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Let $Q$ and $N$ be two groups. If there are two homomorphisms $\alpha,\beta : Q \rightarrow \operatorname{Aut}(N)$ then we can construct the semidirect products $G_a = N \rtimes_{\alpha} Q $ and $G_b = N \rtimes_{\beta} Q $.

I'm interested to know for which $\alpha$ and $\beta$ these two groups are isomorphic.

We can assume that both groups have the same underlying set $K = N \times Q$. Let $\psi$ be an automorphism in $\operatorname{Aut}(N)$, and let's write $n^{\psi}$ for $\psi(n)$ where $n \in N$. Let's extend $\psi$ to the whole of $K$ by $\psi(n,q) = (n^{\psi},q)$.

Note that in both groups we can write $n$ for $(n,1)$ and $q$ for $(1,q)$. We will see what it gives when we express the product $qn$ in both groups.

Let us denote by $\circ_a$ and $\circ_b$ the group operations in $G_a$ and $G_b$ respectively. In $G_a$ we have $q \circ_a n = (1,q) \circ_a (n,1) = (n^{\alpha(q)},q)$, by definition of semidirect product.

For $\psi$ to be a homomorphism we have to have $\psi(q \circ_a n ) = q \circ_b \psi(n)$. This equation reduces to $\psi(n^{\alpha(q)}) = n^{\psi \beta(q)}$ or $n^{\alpha(q)} = n^{\psi \beta(q) \psi {-1}}$.

We can conclude that if $\exists \psi \in \operatorname{Aut}(N)$ such that $\alpha(q) = \psi \beta(q) \psi^{-1} \forall q \in Q$ then the two semidirect products are isomorphic.

This does not mean that if $\alpha(q)$ and $\beta(q)$ belong to different automorphism classes they give rise to non isomorphic semidirect products. Examples of this are given here, where cases are given where $\alpha(q)$ is trivial and $\beta(h)$ is not and here where similar and additional conditions are discussed (without proof) for finite groups.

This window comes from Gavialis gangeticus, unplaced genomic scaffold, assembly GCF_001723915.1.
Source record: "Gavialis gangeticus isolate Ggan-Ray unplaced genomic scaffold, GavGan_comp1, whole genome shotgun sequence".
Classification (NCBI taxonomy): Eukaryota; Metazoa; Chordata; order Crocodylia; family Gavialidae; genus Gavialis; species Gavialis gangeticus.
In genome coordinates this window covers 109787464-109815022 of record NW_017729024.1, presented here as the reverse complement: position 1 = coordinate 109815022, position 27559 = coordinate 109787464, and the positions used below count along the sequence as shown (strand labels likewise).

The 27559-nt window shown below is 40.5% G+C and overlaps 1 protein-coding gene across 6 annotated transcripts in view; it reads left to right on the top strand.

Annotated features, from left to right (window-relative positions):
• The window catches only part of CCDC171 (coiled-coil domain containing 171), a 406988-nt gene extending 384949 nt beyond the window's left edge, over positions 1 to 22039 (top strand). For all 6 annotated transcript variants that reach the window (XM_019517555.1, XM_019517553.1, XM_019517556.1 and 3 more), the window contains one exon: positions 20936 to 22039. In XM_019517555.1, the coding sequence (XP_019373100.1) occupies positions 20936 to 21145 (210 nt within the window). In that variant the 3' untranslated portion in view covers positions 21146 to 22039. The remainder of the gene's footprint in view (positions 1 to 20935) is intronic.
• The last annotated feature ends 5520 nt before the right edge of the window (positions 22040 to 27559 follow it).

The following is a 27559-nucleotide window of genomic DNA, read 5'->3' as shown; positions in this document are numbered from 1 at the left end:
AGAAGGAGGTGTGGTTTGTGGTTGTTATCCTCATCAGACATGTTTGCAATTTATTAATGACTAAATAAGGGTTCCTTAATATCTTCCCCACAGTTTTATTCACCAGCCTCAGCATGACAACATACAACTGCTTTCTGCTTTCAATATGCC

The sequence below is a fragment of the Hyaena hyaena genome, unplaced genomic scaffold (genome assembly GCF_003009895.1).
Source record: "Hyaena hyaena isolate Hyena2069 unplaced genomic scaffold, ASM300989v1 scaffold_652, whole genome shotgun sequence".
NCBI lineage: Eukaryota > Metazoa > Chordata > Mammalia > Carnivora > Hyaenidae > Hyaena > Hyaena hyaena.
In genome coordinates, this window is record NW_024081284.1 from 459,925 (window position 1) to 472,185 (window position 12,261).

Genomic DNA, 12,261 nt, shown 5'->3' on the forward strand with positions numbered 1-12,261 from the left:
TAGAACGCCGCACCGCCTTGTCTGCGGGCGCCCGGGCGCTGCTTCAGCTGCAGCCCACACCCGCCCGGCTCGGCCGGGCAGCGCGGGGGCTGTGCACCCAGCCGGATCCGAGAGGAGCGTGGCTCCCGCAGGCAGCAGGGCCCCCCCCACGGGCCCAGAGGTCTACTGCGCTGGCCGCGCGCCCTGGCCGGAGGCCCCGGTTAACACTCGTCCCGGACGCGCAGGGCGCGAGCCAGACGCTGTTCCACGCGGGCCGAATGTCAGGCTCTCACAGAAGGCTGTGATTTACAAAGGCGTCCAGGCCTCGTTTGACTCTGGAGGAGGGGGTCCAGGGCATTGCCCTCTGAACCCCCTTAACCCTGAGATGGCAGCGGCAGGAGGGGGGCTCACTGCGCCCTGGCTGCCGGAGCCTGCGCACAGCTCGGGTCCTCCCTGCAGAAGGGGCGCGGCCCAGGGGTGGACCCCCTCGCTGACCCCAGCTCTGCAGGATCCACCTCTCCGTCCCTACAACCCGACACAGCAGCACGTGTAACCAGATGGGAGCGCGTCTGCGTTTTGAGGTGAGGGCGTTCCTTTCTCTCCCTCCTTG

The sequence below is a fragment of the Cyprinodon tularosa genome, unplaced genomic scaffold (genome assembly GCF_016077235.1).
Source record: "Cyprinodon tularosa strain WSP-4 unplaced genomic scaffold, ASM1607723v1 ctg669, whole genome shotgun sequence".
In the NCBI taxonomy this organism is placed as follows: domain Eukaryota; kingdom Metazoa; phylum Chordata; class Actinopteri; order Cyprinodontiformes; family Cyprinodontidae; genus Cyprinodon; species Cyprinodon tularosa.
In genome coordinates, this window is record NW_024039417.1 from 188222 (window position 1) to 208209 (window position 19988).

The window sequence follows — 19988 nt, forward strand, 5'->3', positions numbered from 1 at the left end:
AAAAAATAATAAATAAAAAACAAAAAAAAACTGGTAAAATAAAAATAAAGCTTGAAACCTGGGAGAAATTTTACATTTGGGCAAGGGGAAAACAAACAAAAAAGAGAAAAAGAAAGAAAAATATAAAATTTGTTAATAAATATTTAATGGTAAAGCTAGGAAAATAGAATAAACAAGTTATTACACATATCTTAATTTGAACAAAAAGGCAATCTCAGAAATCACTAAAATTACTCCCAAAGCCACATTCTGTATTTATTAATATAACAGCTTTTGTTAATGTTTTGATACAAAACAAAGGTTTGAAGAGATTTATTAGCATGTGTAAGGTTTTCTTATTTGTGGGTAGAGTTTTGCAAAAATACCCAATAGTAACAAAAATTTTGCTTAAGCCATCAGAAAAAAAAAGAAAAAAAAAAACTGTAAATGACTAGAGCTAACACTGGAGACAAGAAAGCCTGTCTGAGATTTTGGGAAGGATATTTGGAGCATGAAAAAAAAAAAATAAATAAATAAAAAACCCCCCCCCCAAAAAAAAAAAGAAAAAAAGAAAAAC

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  • $\begingroup$ The phrase "automorphism of ${\rm Aut}(N)$" is a bit confusing. You just showed the condition that $\alpha,\beta$ are conjugate is sufficient - do you mean to ask if it's necessary? I really doubt there is any good further characterization of when this happens, because isomorphisms have no requirement to play nice with internal semidirect product structure. $\endgroup$ – arctic tern Feb 5 '17 at 17:52
  • $\begingroup$ Oops! I meant necessary. $\endgroup$ – Marc Bogaerts Feb 5 '17 at 17:56
  • $\begingroup$ Possible duplicate of Is there a nontrivial semidirect product of two groups isomorphic to their direct product? $\endgroup$ – Moishe Kohan Feb 5 '17 at 19:31
  • $\begingroup$ Consider $S_n$, with $n\geq 7$. It is a semidirect product $A_n \rtimes C_2$ in multiple ways. We can take the generator of $C_2$ to induce conjugation by $(12)$, or by $(12)(34)(56)$, etc... These are not conjugate under $Aut(N)\cong S_n$. $\endgroup$ – verret Feb 5 '17 at 20:19
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    $\begingroup$ Also possible duplicate of math.stackexchange.com/questions/527800 $\endgroup$ – Derek Holt Feb 5 '17 at 20:55

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